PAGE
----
The effort to restore Long Island Sound has been underway for some time. But it's been chronically underfunded. Now, an updated plan has been produced by a group of federal, state and local officials, scientists and environmentalists. And it's a good one.
But it won't work without money to implement it. And that requires federal action. Our representatives in Congress need to stay focused on getting the proper financial support. They could begin by fighting to restore funding for the Long Island Sound Study back to the $7.8 million the group received as recently as 2010. The Sound is too important economically and recreationally to let this work languish.
The comprehensive 20-year plan in the Long Island Sound Study has lots of good goals and steps to achieve them. They include restoring eelgrass and tidal wetlands, reducing closures of shellfishing areas and beaches, and conserving 3,000 acres on the Sound's coast.CartoonDavies' latest cartoon: Trump inaugural ballCommentSubmit your letterReader essaysGet published in Newsday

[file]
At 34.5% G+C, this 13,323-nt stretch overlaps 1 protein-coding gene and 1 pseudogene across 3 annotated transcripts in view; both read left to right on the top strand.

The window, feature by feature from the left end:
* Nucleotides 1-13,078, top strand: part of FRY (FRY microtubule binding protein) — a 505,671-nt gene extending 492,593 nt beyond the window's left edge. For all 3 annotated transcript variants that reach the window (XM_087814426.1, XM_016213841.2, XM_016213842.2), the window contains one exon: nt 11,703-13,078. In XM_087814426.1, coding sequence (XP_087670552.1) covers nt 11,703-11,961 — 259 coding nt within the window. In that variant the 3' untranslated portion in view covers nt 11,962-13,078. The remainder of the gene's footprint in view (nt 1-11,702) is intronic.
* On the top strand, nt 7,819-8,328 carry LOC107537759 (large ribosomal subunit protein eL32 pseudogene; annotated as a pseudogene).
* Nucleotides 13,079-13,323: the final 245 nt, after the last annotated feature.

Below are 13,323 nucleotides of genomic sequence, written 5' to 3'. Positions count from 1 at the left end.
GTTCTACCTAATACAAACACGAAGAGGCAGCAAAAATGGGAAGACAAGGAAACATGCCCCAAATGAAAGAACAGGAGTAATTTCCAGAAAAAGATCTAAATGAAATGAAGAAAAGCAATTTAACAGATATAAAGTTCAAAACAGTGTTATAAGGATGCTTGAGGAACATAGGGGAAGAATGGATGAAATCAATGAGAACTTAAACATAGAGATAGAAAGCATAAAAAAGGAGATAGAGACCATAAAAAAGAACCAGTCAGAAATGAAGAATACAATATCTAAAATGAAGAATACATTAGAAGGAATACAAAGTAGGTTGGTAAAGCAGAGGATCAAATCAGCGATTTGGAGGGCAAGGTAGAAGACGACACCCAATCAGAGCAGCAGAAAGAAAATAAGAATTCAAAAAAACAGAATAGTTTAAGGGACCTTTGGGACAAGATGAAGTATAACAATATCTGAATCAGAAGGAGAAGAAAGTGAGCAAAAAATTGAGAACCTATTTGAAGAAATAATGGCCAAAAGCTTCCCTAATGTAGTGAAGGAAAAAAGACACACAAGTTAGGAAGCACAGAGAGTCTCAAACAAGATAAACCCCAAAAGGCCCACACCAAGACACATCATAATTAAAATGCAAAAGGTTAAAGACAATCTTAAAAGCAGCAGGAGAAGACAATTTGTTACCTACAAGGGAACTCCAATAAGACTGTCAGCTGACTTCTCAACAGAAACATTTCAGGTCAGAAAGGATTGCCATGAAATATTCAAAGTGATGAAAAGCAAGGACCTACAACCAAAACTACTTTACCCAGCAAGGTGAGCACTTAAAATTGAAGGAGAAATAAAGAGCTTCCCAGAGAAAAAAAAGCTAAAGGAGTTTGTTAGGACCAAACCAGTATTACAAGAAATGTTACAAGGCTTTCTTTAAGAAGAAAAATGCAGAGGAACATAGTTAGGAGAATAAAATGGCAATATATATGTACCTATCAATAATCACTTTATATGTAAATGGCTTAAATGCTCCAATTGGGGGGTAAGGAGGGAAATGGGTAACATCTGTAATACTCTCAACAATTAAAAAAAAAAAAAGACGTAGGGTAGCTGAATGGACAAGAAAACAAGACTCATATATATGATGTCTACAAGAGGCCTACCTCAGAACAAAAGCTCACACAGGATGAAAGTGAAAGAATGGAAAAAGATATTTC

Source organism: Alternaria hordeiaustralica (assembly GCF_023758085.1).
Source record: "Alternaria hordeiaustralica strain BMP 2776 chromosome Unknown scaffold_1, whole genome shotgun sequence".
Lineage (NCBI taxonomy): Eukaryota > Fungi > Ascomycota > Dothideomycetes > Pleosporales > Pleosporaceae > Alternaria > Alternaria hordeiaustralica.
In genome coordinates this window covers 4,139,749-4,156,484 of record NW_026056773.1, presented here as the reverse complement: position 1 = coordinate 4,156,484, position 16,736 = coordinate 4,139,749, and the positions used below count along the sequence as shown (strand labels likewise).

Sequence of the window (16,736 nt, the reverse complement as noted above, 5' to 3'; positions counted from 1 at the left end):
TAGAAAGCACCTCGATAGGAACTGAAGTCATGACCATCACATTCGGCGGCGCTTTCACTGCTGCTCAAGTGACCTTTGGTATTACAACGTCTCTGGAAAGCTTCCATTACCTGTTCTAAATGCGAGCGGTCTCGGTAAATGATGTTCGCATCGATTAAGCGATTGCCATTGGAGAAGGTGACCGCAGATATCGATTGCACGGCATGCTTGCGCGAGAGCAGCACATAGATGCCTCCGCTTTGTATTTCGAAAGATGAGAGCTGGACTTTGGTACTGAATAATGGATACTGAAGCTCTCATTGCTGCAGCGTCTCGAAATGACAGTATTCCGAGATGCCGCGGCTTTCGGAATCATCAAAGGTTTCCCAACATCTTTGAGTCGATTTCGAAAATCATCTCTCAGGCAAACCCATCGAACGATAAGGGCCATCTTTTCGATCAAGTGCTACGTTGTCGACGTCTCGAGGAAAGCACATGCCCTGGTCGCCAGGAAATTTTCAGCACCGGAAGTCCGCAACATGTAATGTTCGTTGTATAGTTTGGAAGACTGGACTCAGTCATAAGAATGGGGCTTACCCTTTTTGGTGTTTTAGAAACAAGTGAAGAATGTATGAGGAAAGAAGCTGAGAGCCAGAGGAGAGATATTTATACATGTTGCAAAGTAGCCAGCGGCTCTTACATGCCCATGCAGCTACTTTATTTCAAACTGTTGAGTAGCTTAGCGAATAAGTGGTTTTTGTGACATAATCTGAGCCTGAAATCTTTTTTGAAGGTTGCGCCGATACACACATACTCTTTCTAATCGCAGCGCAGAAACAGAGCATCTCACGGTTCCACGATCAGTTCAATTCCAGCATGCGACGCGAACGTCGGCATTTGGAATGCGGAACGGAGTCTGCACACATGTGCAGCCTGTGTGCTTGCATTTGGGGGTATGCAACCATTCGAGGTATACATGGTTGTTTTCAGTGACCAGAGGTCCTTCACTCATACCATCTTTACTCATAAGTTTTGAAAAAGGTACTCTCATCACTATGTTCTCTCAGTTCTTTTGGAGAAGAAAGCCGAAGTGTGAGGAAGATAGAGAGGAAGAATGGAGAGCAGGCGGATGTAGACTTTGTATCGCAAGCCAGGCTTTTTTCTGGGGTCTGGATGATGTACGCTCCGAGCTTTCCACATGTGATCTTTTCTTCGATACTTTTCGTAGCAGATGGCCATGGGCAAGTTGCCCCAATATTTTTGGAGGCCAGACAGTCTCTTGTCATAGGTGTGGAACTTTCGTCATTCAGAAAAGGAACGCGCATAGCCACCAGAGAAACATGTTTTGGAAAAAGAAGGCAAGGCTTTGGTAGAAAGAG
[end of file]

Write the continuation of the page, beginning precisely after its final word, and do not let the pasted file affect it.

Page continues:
That would build on the progress made so far. Nitrogen has been reduced by upgrades of wastewater treatment plants that dump into the Sound, a process monitored and enforced by the state Department of Environmental Conservation. Towns have implemented storm-water runoff programs. More than 1,600 acres of coastal habitat have been restored, and there is more eelgrass. But the new plan was released as the state closed or limited shellfishing in more than 670 acres in the Sound and North Shore bays. Clearly, more must be done.
Local municipalities should revive land preservation programs. But the Sound also needs federal dollars. Other estuaries of national significance get more. Sen. Kirsten Gillibrand and Reps. Steve Israel and Lee Zeldin have sponsored the right legislation. It's time to bring it home.